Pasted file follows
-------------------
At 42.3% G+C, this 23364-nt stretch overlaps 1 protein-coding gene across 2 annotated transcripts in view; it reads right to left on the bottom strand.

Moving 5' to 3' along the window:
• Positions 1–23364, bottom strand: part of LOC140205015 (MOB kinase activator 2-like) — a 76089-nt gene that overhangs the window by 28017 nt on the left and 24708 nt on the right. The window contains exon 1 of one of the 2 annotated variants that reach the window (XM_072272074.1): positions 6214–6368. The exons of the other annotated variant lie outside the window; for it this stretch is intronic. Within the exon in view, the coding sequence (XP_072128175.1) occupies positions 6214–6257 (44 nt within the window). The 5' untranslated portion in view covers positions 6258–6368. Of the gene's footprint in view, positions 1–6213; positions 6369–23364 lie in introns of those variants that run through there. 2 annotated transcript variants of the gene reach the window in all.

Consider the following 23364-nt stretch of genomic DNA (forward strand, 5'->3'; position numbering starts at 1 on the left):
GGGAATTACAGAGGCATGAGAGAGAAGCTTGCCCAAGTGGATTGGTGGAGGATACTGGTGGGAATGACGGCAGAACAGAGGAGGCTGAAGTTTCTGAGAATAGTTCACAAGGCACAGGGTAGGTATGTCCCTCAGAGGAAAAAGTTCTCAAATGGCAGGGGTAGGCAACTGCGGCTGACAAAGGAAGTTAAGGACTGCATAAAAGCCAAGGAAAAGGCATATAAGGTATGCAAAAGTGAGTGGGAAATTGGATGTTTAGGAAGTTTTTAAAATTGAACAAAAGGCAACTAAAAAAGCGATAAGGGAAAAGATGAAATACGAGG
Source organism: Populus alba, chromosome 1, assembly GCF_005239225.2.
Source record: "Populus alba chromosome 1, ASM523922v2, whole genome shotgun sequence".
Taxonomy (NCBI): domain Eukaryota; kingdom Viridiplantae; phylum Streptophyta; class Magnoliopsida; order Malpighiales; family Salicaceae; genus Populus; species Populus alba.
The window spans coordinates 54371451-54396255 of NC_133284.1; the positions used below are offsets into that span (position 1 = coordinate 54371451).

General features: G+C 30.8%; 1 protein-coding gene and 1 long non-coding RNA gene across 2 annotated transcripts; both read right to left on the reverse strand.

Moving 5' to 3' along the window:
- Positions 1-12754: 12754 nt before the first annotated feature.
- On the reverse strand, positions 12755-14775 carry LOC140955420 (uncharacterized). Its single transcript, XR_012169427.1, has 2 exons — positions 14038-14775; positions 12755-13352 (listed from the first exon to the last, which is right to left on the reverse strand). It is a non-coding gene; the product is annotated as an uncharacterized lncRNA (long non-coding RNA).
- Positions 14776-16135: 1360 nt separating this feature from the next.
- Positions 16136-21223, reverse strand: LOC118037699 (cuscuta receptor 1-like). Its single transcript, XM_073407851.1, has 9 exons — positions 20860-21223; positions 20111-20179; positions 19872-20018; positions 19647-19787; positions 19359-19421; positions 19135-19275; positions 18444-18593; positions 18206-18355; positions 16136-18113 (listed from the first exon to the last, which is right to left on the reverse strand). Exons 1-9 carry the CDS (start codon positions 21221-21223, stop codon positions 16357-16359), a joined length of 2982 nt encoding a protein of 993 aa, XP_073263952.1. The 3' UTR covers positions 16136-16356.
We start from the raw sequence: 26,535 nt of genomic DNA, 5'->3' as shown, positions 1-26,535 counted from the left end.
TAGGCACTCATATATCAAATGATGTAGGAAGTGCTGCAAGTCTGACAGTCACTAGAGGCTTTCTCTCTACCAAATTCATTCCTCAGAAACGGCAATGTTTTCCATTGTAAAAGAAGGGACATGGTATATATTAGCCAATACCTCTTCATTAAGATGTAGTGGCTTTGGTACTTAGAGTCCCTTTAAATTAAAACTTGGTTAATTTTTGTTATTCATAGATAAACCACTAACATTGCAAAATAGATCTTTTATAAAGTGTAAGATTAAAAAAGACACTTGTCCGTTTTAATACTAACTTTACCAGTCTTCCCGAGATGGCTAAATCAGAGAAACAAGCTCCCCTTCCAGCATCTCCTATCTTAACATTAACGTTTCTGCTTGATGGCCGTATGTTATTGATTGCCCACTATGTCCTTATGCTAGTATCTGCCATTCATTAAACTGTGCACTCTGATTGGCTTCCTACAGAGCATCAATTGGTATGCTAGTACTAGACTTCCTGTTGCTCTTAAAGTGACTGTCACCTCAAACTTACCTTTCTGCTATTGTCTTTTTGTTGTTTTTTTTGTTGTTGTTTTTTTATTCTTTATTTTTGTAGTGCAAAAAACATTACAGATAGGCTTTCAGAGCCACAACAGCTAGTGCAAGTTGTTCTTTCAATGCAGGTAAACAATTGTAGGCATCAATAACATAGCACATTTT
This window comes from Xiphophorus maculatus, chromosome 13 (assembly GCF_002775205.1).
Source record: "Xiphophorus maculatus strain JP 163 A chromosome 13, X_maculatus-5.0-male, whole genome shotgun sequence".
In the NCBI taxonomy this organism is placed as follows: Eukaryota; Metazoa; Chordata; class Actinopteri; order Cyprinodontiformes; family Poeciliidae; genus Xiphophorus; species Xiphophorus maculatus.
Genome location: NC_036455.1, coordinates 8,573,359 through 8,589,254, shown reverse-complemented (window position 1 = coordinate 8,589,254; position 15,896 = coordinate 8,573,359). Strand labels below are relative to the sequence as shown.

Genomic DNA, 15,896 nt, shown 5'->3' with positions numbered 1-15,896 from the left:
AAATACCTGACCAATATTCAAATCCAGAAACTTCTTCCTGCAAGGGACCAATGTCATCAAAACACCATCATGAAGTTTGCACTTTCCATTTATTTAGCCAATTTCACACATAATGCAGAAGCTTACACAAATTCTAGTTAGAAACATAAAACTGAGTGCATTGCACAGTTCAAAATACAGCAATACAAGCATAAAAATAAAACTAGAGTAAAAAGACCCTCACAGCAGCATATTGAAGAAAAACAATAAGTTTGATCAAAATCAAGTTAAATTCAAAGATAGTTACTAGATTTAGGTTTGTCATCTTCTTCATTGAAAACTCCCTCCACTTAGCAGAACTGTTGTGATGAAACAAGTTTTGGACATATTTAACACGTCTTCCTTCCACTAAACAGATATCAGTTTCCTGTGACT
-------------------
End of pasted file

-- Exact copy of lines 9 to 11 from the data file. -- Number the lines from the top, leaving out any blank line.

The window spans coordinates 54371451-54396255 of NC_133284.1; the positions used below are offsets into that span (position 1 = coordinate 54371451).

General features: G+C 30.8%; 1 protein-coding gene and 1 long non-coding RNA gene across 2 annotated transcripts; both read right to left on the reverse strand.

Moving 5' to 3' along the window: